Once you have a license, your software needs to pass the OpenGL conformance tests before you are allowed to use the trademark. The conformance tests are included with the license.

Without a license to the OpenGL trademark, how can I refer to SGI's OpenGL Sample Implementation as the source of any derivative software I may write?

We understand that you may want to attribute the source of software you have written that is based on this Sample Implementation. However, as outlined in other FAQs herein, SGI must carefully control the use of the OpenGL trademark in order to maintain that mark as the symbol of assured quality in 3D graphics. To accommodate these conflicting interests, we allow you to use the following exact attribution (no more, no less) in your software products that are based on this Sample Implementation:

This software was created using the published OpenGL® version 1.2.1 Sample Implementation, but has not been independently verified as being compliant with the OpenGL®1 version 1.2.1, GLU version 1.3, or GLX version 1.3 Specifications.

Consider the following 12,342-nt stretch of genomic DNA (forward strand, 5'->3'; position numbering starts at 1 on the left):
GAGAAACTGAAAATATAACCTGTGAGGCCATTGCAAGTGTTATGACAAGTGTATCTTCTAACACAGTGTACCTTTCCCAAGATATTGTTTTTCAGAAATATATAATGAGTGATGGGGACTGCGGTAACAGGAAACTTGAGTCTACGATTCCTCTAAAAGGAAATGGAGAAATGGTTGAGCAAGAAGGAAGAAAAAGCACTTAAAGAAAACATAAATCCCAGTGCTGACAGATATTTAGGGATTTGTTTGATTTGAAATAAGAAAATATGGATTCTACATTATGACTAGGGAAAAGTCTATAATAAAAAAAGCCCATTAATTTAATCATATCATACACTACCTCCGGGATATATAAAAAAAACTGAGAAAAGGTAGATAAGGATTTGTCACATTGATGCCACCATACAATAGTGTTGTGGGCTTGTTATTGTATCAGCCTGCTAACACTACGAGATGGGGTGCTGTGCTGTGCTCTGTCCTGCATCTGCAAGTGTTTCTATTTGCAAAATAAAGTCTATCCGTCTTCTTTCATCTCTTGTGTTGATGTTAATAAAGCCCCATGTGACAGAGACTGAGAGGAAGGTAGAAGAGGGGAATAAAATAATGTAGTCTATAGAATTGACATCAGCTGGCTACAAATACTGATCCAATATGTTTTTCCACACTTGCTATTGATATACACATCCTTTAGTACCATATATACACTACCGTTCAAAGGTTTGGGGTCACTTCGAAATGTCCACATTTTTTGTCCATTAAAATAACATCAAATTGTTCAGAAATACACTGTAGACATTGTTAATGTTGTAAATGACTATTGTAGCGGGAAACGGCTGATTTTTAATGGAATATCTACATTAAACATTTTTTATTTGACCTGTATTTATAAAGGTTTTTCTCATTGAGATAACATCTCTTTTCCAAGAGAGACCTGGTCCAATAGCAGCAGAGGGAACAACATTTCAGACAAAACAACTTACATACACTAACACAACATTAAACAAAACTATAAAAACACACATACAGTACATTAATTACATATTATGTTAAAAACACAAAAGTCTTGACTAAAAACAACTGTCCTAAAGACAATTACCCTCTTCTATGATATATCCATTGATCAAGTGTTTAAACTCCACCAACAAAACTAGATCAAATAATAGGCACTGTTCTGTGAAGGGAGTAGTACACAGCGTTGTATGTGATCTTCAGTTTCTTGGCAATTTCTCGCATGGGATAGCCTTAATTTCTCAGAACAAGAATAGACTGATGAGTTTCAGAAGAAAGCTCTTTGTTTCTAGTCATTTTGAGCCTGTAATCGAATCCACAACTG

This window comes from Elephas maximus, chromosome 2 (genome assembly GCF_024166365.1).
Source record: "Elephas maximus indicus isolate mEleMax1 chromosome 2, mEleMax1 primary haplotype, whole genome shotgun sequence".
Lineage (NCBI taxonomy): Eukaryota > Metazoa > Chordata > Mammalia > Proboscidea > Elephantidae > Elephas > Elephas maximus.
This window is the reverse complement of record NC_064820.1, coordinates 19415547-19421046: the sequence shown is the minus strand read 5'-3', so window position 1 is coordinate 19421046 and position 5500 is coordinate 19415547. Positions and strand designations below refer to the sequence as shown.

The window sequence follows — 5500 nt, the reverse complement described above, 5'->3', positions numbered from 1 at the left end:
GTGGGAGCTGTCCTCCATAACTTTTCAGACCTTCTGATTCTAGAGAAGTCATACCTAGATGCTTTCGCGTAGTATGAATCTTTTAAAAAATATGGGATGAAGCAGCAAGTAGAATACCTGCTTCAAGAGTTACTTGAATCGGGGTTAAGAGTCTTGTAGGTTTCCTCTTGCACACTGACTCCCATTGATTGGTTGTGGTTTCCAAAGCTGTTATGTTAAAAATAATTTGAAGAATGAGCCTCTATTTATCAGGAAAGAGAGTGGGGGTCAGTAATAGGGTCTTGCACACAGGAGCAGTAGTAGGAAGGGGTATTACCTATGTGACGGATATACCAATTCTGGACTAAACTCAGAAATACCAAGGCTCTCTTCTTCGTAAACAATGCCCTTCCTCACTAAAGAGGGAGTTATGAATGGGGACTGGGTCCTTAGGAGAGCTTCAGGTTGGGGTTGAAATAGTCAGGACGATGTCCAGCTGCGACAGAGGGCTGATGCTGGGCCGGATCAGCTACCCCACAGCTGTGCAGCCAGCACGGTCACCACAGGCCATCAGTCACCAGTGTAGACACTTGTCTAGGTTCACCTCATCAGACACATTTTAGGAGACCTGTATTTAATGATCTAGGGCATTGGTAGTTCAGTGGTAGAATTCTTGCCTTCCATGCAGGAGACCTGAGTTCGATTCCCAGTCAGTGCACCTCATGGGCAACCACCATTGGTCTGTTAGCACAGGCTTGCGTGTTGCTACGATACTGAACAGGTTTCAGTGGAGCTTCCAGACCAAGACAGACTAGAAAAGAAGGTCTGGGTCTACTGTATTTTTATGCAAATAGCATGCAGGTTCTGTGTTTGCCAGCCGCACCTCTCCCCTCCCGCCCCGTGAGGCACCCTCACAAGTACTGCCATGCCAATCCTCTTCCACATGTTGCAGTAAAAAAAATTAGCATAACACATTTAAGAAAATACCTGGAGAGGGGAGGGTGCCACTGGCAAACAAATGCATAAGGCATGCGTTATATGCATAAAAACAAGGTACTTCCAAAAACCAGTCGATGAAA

This is the only way in which you can refer to OpenGL® in conjunction with any derivatives, copies, modifications or any other use you make of this Sample Implementation.

Is SGI implicitly licensing any intellectual property by doing this?

We are granting rights to claims in SGI patents embodied in the Sample Implementation, but only for software drivers. We are not granting rights to those patents for use in hardware, and SGI will vigorously defend our IP against any IHVs who make use of these patents in their hardware without executing a patent license with SGI.

What exactly am I (and am I *not*) licensed?